Monday, June 13, 2005

Still No Hebrews

I have been absent from blogging for several days now. Last week I had several projects due for my main employer. I also had a final to give and final grades to submit for my secondary employer. This took the time that I needed to prepare and present my sudy on Hebrews. This week, I am on a road trip with my family. According to AAA, my family will be putting 3058.2 miles on the family car over the next 10 days. I have never talked much about myself on these pages. So perhaps this is a good time to do so. Please note that the following thoughts are somewhat random. I am a computer programmer with 32 year experience. I have become proficient in Assembler language, C, C++, Visual Basic, and Java. I have combined this with 10 years experience with database design. I spend my days on a niche program named Paper Mill Manager, which is offered by a company named Greycon, Inc. Paul had his tent making, I have my computer career. Paul delighted in offering the gospel free of charge, and I have felt driver to do the same. This does not make me better than others, it is just my calling. What makes it easy is that I believe that I have a "spiritual gift" in computers. Computer technology has always come easy to me and I have had more words of knowledge about computer situations than I have had over human situations. When I need to know something about a computer situation, it is often that I just suddenly know the right answer. This gift makes it possible to provide good service to my employer and customers and have mental energy and time for ministry. I teach 2 Bible studies. On Sunday, I am going through the book of Romans and on Tuesday mornings, I am going through the book of Acts. On top of that I am blogging my way through Hebrews. For me to be simulataneously dealing with Romans, Acts, and Hebrews is an amazing experience. They are surprisingly connected. I also teach a Visual Basic class at Chattahoochee Technical College on 2 evenings a week. This is something that I have started this year. I have found that I am able to make the classroom a mission field--especially when the college asked me to make sure to include ethics as part of my instruction. I am able to compare and contrast "subjective" and "objective" values as part of this. I find it remarkable that I can be this busy in so many areas with a formal education that consists of a B.A. in Philosophy and a 2.2 GPA. Informally, of course, it has been a different matter. I have interest in science, technology, culture, and the Bible--and so I study and learn. A liitle here and a little there over 3 decades can add up to a lot. I avoid theological labels, so I will not give you any. The real advantage of this habit is that it has left me free to change my ideas several times. However, there are certain main points around which my teaching centers: 1. The mercy of God. Perhaps I over emphasize this. On the other hand, when I read Lamentations and see the depths of despair to which its author descends ("And so my strength is gone and so has my hope in the Lord." only to see him begin the climb to hope ("This I recall to mind and therefore I have hope, the Lord's lovingkindnesses indeed never cease! They are new every morning. Great is Your faithfulness."). He sees hope in ground zero Jerusalem after God poured out His wrath. Wrath, he realizes, is the anomaly. It is His lovingkindess, His mercy, that is normative. 2. A future nation of Israel inhabited by saved Jews. This is a clear position for me in Scripture. Whether this is realized in a pre or post millenial context is undecided. I can see the points of those who would say that there is no literal 1000 year reign, but these same should acknowledge the strength of the promises to Israel as Israel. This, for me, makes the recent nationhood of Israel and the emergence of Messianic Judiasm very exciting. 3. The Holy Spirit is the key distinctive of the New Covenant and that salvation is the beginning of a new life in Messiah. I find myself relying on the Holy Spirit to be the source of change in myself and others--not regulation. It is a personal encounter with Jesus that will change lives, not our church rules. Correspondingly, I attend a church that is very welcoming to troubled people. 4. I consider a study of Judaism to be essential to a well rounded understanding of Christianity. All the New Testament authors were Jewish and their Judaism coloured their writings in interesting ways. I have been married to the friend of my life for 31 years. I have five children aged 29, 27, 17, 15, and 9. With the last child I achieved my goal of having a child in the house until I retire. I am very proud of all of them. My family and I attended a Messianic Jewish congregation for 5 years. During that time, I was given the privelege of walking the Torah. For that they call you up by your Hebrew name. I took Donald=Leader and Curtis=Courteous=LovingKindness and asked to be called up as Nagid ben Chesed, which means Leader son of Lovingkindess. This is how this blog got its name. I will be back to Hebrews either later this week--or more likely next week. Test everything. Cling to what is good.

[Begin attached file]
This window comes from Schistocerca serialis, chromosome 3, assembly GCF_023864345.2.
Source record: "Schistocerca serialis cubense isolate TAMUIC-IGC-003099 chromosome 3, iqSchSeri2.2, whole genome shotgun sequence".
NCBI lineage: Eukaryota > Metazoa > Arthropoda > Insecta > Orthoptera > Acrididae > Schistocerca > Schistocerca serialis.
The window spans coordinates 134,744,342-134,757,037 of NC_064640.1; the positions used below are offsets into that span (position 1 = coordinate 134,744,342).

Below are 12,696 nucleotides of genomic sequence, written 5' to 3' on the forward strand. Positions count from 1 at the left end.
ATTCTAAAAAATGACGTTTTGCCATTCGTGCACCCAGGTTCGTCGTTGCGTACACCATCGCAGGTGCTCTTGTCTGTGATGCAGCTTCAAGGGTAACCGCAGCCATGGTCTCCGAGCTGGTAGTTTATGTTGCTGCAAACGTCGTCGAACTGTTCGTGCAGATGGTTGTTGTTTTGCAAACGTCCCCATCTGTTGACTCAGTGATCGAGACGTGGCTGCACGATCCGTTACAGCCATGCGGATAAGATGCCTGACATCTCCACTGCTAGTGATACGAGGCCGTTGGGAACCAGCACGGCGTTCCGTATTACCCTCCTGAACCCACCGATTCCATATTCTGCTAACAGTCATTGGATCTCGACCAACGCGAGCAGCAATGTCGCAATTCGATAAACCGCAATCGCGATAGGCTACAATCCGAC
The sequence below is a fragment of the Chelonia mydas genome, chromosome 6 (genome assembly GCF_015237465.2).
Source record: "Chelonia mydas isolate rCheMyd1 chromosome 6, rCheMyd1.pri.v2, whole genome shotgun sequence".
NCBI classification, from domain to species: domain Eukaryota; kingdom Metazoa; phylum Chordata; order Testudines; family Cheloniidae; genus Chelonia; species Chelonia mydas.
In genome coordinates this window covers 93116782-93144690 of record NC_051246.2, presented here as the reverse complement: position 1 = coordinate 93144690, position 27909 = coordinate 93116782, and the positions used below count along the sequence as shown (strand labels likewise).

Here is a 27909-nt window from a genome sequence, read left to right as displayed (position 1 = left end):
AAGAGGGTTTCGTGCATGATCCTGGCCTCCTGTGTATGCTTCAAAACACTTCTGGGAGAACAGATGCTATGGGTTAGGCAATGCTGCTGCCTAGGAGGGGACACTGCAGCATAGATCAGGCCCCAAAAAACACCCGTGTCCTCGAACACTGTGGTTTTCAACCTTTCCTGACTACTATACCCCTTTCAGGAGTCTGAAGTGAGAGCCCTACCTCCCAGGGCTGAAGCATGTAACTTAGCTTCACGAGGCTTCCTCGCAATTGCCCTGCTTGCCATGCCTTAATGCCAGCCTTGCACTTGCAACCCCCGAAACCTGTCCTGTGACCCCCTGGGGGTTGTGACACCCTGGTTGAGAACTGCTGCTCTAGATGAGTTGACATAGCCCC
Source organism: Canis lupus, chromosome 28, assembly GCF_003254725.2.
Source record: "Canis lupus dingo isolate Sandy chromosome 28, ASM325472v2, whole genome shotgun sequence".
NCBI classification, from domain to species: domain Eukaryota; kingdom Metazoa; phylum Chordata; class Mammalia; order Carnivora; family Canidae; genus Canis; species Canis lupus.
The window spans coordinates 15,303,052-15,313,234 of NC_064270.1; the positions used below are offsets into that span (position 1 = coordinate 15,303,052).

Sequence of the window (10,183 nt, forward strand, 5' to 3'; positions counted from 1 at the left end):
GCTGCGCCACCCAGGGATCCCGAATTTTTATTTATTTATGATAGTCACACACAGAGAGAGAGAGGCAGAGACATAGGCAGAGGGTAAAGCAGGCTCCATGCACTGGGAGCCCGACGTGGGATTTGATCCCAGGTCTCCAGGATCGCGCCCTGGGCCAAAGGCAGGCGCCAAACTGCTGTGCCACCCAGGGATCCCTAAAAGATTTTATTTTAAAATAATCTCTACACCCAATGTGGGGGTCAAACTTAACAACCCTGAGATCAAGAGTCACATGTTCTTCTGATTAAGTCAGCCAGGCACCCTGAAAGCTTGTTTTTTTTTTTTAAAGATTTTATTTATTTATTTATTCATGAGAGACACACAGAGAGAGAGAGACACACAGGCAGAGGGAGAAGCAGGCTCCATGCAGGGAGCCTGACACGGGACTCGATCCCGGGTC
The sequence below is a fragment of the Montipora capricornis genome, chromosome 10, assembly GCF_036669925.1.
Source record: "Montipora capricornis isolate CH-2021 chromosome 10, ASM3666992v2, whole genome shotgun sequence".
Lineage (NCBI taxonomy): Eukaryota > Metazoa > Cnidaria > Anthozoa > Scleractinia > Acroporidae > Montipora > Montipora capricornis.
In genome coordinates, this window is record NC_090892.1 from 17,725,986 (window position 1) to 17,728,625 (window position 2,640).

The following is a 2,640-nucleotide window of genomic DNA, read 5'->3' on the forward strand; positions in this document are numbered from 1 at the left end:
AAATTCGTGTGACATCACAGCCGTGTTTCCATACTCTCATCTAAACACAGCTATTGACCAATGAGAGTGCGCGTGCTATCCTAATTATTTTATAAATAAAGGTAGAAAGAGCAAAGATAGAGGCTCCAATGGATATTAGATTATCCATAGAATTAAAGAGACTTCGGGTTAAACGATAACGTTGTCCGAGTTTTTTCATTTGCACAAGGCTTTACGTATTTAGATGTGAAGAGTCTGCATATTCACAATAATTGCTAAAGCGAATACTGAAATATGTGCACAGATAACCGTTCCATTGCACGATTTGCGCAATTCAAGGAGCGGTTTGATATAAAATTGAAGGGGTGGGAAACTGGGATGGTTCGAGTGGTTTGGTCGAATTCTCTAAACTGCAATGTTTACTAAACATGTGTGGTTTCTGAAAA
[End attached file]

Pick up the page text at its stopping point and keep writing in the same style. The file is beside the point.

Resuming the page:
Anonymous jacob keenum said...

Hey Don!

Wow! That was much needed! Really! It's good to fill in the gaps with colors...

Don, I've always considered you to be an excellent teacher, and I can never thank you enough for your time spent with us "slackers." *Cough* Me!

Another thing is I've been able to identify better with you than any other teacher (in my short years!)given how your mind is molded for science. As a result, you've always been one for facts! I love that more than anything; i.e. opinions! The bible studies I've been to by and large are an opinion forum. But you've always delivered the facts, and you've encouraged us all to search out the truth. Kind of like your motif "Test everything, cling to what is good." Or like the Bereans...

And what you said...
"Computer technology has always come easy to me and I have had more words of knowledge about computer situations than I have had over human situations."
That's precisely how I feel, but about mathematics. And that's where I feel blessed. I would be honored if someday, like the analogy with Paul and his vocation of tentmaking, that I could work as a mathematician/professor and serve in a ministry at the same time.

Alright, it's good to see a new update. I sent you an e-mail earlier asking about a verse from Romans 16. Please get back to me on that when it's convenient.


Jacob K.

8:49 PM